Most of us writers at Sequart have a day job. I can attest to the difficulty of being able to keep up with the workload of posting content on a regular basis, especially working 40 hours a week. Even as we speak I am writing this blog after finishing one article and beginning another that is due to post this Thursday. It’s 7:23pm, Monday. I haven’t eaten yet, and I plan on going to bed at around 9pm so I can wake up at 4:10am tomorrow and start it all over again. How do I do it? How do we contribute to the cause without dying?
Rule #1: Have a plan.
I try to keep my work/life ratio balanced. What I mean by that is, in order to burn the candle at both ends, there needs to be a healthy mix of recreation and work in your life. I have a wife. We go to the gym together. I play turn based strategy games when I can and read comic books to pass the time. There was a time in my life when I didn’t schedule any down time at all and I nearly ran myself into the ground as a result. This is key guys. Always have a plan. We can work hard, but we need to play hard to stay alive.
Rule #2: Schedule your work.
I operate on a strict schedule. I meet deadlines every week, but I still find time to breathe because my work is neatly planned out. Pick a day per week to write articles or work on personal material. I prefer this method just because I know that I prefer to write in large spurts. Another way to schedule work is to tackle large projects in small bite-sized chunks. If you try to do it this way, always remember to complete your work in quantifiable benchmarks. For instance, if you are writing a book, make sure that you leave off at the end of a narrative section/scene/thought. Resuming where you left off in a piece without ending on a defined break-off point can be infuriating, primarily because your state of mind is not what it was when you were in the middle of your last thought. Resuming “cold” will result in a different/inconsistent tone.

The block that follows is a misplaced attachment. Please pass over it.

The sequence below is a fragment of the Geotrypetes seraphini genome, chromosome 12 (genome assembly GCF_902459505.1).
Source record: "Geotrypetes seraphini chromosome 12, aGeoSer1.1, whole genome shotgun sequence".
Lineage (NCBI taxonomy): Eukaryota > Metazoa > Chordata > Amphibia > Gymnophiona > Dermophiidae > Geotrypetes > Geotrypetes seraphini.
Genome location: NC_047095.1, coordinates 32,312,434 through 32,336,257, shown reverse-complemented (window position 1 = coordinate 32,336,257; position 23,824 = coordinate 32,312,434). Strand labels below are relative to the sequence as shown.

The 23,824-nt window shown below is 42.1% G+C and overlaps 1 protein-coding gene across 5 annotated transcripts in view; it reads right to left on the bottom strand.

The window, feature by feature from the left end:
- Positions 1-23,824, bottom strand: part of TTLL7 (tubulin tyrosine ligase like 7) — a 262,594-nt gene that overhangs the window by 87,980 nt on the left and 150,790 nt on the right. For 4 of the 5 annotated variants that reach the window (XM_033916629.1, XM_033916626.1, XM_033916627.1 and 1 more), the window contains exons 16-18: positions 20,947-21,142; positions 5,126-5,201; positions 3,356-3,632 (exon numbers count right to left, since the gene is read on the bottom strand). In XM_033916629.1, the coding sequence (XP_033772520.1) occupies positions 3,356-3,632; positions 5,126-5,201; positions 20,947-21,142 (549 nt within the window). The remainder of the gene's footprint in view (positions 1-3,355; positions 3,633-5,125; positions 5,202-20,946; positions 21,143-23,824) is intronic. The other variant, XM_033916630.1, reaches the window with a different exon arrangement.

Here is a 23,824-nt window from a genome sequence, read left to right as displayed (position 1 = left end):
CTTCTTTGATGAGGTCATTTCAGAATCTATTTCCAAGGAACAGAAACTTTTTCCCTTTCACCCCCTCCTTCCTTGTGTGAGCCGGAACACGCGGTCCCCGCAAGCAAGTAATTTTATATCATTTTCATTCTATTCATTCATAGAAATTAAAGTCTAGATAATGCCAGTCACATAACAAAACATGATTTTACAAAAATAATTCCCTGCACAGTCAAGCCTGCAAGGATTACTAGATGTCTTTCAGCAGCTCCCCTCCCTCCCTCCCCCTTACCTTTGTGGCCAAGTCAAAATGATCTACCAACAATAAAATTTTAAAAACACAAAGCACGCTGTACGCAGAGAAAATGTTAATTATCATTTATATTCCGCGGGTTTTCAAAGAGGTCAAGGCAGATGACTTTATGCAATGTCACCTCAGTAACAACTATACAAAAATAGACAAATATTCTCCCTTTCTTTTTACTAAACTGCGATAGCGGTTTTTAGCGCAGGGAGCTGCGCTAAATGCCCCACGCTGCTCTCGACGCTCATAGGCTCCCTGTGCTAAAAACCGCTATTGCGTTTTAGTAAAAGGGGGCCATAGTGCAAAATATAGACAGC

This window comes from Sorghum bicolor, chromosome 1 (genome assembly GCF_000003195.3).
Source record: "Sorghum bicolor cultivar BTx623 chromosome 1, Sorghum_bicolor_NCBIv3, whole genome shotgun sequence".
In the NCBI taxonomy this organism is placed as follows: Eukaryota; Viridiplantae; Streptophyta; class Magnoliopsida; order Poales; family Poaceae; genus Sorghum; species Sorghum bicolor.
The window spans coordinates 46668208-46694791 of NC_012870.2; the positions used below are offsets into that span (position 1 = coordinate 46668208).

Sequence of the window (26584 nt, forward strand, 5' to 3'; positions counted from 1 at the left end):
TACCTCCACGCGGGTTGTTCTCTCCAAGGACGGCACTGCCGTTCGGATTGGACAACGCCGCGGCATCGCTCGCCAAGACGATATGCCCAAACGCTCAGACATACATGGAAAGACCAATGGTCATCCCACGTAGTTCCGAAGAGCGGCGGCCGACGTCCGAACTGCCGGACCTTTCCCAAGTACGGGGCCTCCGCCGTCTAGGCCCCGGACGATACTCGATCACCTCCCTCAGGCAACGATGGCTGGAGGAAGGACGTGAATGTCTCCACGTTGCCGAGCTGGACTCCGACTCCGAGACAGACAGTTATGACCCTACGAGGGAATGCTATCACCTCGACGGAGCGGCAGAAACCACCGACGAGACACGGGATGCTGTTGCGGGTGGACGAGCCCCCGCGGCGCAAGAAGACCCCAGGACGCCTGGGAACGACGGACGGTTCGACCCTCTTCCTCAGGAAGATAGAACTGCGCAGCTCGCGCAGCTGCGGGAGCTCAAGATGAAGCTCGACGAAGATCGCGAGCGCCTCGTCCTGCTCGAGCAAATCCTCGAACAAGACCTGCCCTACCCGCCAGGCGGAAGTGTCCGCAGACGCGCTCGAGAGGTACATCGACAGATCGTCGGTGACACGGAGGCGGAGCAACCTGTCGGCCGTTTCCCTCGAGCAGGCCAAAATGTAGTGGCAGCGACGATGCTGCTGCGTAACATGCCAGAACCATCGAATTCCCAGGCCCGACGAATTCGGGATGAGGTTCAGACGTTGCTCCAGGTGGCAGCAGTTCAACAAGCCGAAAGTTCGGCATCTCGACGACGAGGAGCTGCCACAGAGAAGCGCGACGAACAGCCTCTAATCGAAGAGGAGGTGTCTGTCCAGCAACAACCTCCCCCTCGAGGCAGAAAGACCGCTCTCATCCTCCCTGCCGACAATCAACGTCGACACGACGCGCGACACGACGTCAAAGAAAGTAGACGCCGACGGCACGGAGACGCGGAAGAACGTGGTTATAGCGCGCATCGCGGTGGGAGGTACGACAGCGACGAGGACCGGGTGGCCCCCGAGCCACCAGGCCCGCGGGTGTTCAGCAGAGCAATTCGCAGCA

Rule #3: Quality not quantity.
Lastly, I’ll remind you all that quality is key when writing professionally. People can tell when you are phoning it in and writing out of obligation. I won’t pretend though that this particular rule is one of the hardest rules for a writer to keep. Writers need to keep contributing content in order to stay relevant. If you aren’t consistently offering content it’s easy to be forgotten. So how do we keep writing, but stay focused on delivering the goods? My best advice is always write with heart. Write because you believe in what you are doing. Paul Gilbert is one of my favorite guitarists because, even though he shreds and noodles on guitar, I know that he means every single note. You can tell they guy loves to play! So do the same with your writing. Write because you want to. Sometimes that means you might only write one article in a whole month, but that one article will stick around and become one of your portfolio pieces. Mean every word when you write. Don’t write a bunch of bull you don’t mean.
That’s all I got for tonight guys. I hope all is well. Keep up the good work out there!